AG: It comes from seeing the grid work in meditation and on psychedelic voyages and it seems to be related to one’s perceptions and projections. Theologue is a recounting, an experience of witnessing a grid work that was emanating from my own awareness. I was a node in the sourcing of the web and felt so expansive I was beyond my sourcing it. I could both see it and it projecting from my awareness.
AS: Were you both projecting it and immersed in it, like the life force?
AG: Since we are all projecting it, it is a part of all of us. It is an aspect of our being. Yet it is a bit different than our notion of Prana, which is just energy. The grid is amore coherent and structured thing. As an artist I see the grid as rational and tied to that aspect of our perception. Prana is sectioning things out of what our structuring mind does. It is essentially conceptual. The mind out wisdom is what the Buddhist call, Manjushri. He has a flaming sword that cuts through all BS. He is the Buddha of transcendental wisdom. It is a highly disciplined and a highly organized state of discrimination.
The grid is not a manifestation of the conceptual mind, but of transcendental wisdom mind. Instead of seeing things in terms of logic and effect, there is a way it is analogical.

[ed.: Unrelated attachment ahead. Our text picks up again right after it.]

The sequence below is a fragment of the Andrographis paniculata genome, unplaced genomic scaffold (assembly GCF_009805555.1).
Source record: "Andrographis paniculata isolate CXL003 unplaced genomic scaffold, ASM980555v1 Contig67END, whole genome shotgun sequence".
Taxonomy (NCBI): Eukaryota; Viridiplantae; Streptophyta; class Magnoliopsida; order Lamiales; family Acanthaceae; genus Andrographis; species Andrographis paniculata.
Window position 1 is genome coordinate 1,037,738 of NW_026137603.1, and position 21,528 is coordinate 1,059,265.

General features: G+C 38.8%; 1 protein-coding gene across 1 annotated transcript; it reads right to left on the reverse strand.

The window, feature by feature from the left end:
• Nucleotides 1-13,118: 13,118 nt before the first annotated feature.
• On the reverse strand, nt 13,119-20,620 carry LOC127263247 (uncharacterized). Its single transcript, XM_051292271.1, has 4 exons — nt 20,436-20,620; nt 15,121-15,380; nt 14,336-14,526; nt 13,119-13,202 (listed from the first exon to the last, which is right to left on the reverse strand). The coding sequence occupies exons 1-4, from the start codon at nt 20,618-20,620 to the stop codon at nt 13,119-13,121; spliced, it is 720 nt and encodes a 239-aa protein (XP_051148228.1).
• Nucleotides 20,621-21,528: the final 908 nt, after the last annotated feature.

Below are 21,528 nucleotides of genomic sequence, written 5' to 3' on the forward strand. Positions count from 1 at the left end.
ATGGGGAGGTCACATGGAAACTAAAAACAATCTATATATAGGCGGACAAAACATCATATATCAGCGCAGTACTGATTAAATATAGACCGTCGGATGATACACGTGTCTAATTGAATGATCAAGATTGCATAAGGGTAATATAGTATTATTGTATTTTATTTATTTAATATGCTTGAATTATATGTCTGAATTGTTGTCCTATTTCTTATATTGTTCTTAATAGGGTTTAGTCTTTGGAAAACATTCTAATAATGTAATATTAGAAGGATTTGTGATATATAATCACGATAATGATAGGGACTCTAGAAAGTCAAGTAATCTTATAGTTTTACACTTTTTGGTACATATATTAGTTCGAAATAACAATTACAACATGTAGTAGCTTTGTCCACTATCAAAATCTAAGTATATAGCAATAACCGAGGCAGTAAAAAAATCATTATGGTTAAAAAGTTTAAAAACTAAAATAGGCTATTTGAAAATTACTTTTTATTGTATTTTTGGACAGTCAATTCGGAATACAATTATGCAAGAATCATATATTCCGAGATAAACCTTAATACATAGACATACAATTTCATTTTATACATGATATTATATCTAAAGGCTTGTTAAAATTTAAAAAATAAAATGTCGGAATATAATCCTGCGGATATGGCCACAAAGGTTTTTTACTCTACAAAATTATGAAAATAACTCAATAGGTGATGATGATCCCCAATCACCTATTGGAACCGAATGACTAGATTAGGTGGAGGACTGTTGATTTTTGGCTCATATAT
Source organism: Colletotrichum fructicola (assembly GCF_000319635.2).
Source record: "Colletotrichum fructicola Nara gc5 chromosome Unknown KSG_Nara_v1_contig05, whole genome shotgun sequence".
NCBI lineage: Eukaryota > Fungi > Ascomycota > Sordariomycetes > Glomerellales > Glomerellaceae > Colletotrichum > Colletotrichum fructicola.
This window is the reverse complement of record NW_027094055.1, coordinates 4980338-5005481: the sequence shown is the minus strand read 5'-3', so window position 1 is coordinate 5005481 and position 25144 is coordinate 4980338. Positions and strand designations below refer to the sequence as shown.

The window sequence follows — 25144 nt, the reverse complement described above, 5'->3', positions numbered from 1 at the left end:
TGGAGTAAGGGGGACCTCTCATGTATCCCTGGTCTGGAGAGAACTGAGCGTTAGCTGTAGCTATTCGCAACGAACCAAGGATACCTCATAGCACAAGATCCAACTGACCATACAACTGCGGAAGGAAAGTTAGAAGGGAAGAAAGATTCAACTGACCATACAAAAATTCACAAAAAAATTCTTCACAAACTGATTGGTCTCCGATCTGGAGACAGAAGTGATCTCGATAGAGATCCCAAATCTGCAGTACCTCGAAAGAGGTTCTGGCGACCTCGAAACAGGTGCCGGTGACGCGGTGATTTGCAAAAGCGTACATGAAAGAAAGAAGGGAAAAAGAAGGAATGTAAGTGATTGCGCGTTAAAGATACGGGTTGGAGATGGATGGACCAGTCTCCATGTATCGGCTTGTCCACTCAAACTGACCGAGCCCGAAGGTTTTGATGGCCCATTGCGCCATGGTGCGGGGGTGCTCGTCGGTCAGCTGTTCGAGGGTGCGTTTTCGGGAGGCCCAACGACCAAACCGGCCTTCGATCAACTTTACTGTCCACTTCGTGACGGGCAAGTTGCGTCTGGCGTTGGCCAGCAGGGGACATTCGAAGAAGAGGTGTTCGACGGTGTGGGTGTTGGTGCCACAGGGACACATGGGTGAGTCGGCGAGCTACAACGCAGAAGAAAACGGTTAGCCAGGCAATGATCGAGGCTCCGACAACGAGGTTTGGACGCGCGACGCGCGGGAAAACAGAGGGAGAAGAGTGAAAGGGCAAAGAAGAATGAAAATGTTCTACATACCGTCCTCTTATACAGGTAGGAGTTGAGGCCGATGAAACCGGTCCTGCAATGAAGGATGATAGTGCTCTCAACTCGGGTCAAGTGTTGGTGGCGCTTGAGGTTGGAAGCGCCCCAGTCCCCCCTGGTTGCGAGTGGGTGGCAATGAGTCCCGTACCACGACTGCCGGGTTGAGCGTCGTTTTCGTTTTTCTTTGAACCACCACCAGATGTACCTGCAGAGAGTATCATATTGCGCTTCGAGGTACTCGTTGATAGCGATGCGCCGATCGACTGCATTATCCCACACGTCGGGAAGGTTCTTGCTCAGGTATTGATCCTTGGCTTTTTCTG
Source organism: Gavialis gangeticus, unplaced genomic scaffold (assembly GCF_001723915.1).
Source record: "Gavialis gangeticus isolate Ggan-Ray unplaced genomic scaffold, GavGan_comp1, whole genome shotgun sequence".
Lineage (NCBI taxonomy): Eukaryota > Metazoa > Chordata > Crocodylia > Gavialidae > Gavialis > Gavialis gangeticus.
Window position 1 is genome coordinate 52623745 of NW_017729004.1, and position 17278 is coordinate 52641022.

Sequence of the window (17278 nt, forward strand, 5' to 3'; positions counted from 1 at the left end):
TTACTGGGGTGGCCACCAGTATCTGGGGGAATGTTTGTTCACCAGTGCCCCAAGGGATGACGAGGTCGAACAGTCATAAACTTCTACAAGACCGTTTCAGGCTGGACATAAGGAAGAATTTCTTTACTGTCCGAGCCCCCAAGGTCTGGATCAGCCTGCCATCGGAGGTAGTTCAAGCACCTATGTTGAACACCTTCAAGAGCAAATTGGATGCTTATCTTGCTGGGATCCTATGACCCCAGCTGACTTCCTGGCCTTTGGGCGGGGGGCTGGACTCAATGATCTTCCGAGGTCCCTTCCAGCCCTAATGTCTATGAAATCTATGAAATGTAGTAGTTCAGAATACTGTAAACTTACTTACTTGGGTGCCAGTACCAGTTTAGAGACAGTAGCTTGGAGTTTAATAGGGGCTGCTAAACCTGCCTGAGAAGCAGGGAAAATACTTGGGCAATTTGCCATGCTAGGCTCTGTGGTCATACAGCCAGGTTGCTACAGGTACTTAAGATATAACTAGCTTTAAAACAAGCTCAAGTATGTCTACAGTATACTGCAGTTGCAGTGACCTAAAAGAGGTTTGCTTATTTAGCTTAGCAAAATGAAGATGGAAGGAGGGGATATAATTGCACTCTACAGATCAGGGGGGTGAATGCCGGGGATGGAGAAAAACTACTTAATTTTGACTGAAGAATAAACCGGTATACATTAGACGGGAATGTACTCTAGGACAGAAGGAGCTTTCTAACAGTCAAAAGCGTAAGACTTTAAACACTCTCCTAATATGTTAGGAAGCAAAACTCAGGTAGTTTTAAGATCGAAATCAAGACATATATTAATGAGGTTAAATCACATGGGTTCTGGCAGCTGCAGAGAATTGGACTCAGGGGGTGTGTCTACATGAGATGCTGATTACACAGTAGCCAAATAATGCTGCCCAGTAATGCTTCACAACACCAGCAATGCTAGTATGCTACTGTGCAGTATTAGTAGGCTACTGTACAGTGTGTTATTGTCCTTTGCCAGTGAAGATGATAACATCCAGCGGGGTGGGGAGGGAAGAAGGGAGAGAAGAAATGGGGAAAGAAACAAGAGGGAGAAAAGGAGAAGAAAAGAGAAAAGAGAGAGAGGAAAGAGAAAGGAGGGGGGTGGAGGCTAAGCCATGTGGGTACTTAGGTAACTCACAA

AS: I would think the grid is more analytical.
AG: I see it as greater than an analytical and conceptual mode. That is identified with this web that is weaving the world. There are different qualities that underlie the manifested world. Chi is different than conscious. In the highly developed structure of the Buddhist mind, the grid that the Buddha sits in, is the jewel net of Indra. The foundation is beyond grid and the nothingness that is that. There are realms in the realm of manifestation.
AS: Do you feel it’s the role of the artist to create new myths, new symbols?
AG: This is what [Joseph] Campbell said, that we’re in a kind of secular reality and our job is to re-sacralize [make sacred] our everyday life. It is one of the reasons that I have chosen the human body as my main focal point; to try and suggest the interweavings [of] spiritual and soul-like energies that are not specifically one religion over another. We are all here in our bodies right now! So we can relate to that and we can relate to the spiritual light that is beyond dogmas.
AS: That is what I feel is so important about your art. In particular it is that you see the mundane aspect of being here in our bodies and present it a multidimensional experience. Your paintings remind us that at each moment there is an incredible infusion of energies. So in a way you are creating a sacred picture of life.
AG: That is the whole point of the sacred Mirrors series. To reflect on one’s self, one’s surroundings, one’s friends, ones community and everything. The whole universe is sacred. The more we can tap into that holy eternal now, the more love and justice and all the ideals of the ”true, the good and beautiful” we can bring into our lives.
AS: Thank you Alex for your pure inspiration in helping so many of us conceptualize the realm of new realities.